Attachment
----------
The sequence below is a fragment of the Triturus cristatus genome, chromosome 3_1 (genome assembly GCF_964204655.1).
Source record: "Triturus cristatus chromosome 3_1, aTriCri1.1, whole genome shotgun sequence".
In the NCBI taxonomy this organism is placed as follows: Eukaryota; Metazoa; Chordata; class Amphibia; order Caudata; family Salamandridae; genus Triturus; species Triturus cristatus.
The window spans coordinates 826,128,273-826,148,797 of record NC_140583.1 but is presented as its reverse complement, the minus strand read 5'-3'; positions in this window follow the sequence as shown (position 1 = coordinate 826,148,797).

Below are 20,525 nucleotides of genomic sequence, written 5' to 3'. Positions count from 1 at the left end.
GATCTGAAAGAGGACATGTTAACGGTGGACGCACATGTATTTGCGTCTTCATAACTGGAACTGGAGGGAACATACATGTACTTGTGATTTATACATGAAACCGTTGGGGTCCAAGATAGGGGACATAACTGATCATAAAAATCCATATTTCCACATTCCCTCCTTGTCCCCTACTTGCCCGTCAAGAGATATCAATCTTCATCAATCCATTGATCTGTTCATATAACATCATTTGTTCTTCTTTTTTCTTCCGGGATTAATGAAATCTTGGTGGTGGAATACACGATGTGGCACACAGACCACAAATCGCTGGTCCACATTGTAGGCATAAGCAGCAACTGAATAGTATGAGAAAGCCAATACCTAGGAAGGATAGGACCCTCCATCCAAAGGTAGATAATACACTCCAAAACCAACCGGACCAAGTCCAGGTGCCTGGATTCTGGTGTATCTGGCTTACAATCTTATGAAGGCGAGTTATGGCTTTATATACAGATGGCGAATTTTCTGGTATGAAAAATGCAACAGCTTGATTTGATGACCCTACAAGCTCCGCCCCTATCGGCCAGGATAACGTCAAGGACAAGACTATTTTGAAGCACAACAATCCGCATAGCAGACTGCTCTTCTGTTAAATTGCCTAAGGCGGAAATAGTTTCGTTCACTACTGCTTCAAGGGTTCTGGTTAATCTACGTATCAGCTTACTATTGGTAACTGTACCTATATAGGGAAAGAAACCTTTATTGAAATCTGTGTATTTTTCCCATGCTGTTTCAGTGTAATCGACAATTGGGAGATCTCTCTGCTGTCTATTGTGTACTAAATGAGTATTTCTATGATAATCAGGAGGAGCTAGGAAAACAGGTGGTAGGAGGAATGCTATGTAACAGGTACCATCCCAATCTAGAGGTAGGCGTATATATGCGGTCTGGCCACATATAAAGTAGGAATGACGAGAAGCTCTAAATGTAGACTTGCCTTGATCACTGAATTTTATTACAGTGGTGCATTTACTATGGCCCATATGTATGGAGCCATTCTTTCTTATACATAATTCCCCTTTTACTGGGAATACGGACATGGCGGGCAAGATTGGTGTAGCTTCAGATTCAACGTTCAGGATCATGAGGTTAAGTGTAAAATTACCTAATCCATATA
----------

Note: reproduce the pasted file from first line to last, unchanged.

The sequence below is a fragment of the Triturus cristatus genome, chromosome 3_1 (genome assembly GCF_964204655.1).
Source record: "Triturus cristatus chromosome 3_1, aTriCri1.1, whole genome shotgun sequence".
In the NCBI taxonomy this organism is placed as follows: Eukaryota; Metazoa; Chordata; class Amphibia; order Caudata; family Salamandridae; genus Triturus; species Triturus cristatus.
The window spans coordinates 826,128,273-826,148,797 of record NC_140583.1 but is presented as its reverse complement, the minus strand read 5'-3'; positions in this window follow the sequence as shown (position 1 = coordinate 826,148,797).

Below are 20,525 nucleotides of genomic sequence, written 5' to 3'. Positions count from 1 at the left end.
GATCTGAAAGAGGACATGTTAACGGTGGACGCACATGTATTTGCGTCTTCATAACTGGAACTGGAGGGAACATACATGTACTTGTGATTTATACATGAAACCGTTGGGGTCCAAGATAGGGGACATAACTGATCATAAAAATCCATATTTCCACATTCCCTCCTTGTCCCCTACTTGCCCGTCAAGAGATATCAATCTTCATCAATCCATTGATCTGTTCATATAACATCATTTGTTCTTCTTTTTTCTTCCGGGATTAATGAAATCTTGGTGGTGGAATACACGATGTGGCACACAGACCACAAATCGCTGGTCCACATTGTAGGCATAAGCAGCAACTGAATAGTATGAGAAAGCCAATACCTAGGAAGGATAGGACCCTCCATCCAAAGGTAGATAATACACTCCAAAACCAACCGGACCAAGTCCAGGTGCCTGGATTCTGGTGTATCTGGCTTACAATCTTATGAAGGCGAGTTATGGCTTTATATACAGATGGCGAATTTTCTGGTATGAAAAATGCAACAGCTTGATTTGATGACCCTACAAGCTCCGCCCCTATCGGCCAGGATAACGTCAAGGACAAGACTATTTTGAAGCACAACAATCCGCATAGCAGACTGCTCTTCTGTTAAATTGCCTAAGGCGGAAATAGTTTCGTTCACTACTGCTTCAAGGGTTCTGGTTAATCTACGTATCAGCTTACTATTGGTAACTGTACCTATATAGGGAAAGAAACCTTTATTGAAATCTGTGTATTTTTCCCATGCTGTTTCAGTGTAATCGACAATTGGGAGATCTCTCTGCTGTCTATTGTGTACTAAATGAGTATTTCTATGATAATCAGGAGGAGCTAGGAAAACAGGTGGTAGGAGGAATGCTATGTAACAGGTACCATCCCAATCTAGAGGTAGGCGTATATATGCGGTCTGGCCACATATAAAGTAGGAATGACGAGAAGCTCTAAATGTAGACTTGCCTTGATCACTGAATTTTATTACAGTGGTGCATTTACTATGGCCCATATGTATGGAGCCATTCTTTCTTATACATAATTCCCCTTTTACTGGGAATACGGACATGGCGGGCAAGATTGGTGTAGCTTCAGATTCAACGTTCAGGATCATGAGGTTAAGTGTAAAATTACCTAATCCATATA